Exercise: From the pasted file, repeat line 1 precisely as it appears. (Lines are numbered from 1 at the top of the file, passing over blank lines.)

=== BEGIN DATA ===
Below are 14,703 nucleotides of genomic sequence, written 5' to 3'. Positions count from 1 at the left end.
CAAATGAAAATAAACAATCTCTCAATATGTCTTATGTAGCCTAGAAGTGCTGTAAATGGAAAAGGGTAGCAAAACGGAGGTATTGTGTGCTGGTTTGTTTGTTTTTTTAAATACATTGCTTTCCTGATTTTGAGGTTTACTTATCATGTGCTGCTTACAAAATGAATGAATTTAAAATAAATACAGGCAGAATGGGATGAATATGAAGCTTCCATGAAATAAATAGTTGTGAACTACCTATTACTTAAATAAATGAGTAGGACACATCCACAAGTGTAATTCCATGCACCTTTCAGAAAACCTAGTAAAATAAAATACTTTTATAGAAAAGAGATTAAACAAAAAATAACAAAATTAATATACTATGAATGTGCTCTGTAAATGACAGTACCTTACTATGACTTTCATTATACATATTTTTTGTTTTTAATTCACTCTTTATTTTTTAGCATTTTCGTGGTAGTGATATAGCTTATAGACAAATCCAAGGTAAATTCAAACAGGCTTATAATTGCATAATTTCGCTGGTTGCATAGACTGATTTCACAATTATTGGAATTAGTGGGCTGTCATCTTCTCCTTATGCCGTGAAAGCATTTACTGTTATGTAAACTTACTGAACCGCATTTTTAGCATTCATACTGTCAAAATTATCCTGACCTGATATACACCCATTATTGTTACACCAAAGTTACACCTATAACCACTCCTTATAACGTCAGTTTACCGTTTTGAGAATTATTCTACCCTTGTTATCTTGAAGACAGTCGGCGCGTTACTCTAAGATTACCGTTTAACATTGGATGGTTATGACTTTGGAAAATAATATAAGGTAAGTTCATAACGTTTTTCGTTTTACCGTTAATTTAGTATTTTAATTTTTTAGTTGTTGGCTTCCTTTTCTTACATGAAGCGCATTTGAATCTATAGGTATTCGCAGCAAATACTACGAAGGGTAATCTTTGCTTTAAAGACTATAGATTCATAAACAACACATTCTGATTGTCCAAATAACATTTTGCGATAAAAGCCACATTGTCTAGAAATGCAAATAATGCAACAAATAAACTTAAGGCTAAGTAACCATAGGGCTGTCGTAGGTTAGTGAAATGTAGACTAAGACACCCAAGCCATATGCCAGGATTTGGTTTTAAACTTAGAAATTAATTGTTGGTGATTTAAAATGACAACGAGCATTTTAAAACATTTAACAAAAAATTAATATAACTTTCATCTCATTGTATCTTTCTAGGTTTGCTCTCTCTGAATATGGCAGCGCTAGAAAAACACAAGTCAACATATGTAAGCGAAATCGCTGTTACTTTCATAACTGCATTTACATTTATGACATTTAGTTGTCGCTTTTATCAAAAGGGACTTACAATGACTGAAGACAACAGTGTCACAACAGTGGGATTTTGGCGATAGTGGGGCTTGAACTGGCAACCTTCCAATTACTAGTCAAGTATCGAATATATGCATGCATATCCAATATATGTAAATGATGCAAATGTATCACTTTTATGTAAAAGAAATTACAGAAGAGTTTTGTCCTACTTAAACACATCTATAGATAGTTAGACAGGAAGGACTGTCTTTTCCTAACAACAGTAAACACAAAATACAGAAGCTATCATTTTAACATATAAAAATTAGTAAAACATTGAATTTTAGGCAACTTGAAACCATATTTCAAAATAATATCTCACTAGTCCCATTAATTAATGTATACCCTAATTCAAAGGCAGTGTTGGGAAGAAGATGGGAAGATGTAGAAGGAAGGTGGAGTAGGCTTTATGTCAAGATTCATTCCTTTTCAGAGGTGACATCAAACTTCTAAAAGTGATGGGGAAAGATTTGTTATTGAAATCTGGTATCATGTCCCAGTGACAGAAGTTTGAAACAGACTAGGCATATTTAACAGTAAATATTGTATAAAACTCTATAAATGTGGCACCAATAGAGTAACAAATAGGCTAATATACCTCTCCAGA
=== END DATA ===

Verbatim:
Below are 14,703 nucleotides of genomic sequence, written 5' to 3'. Positions count from 1 at the left end.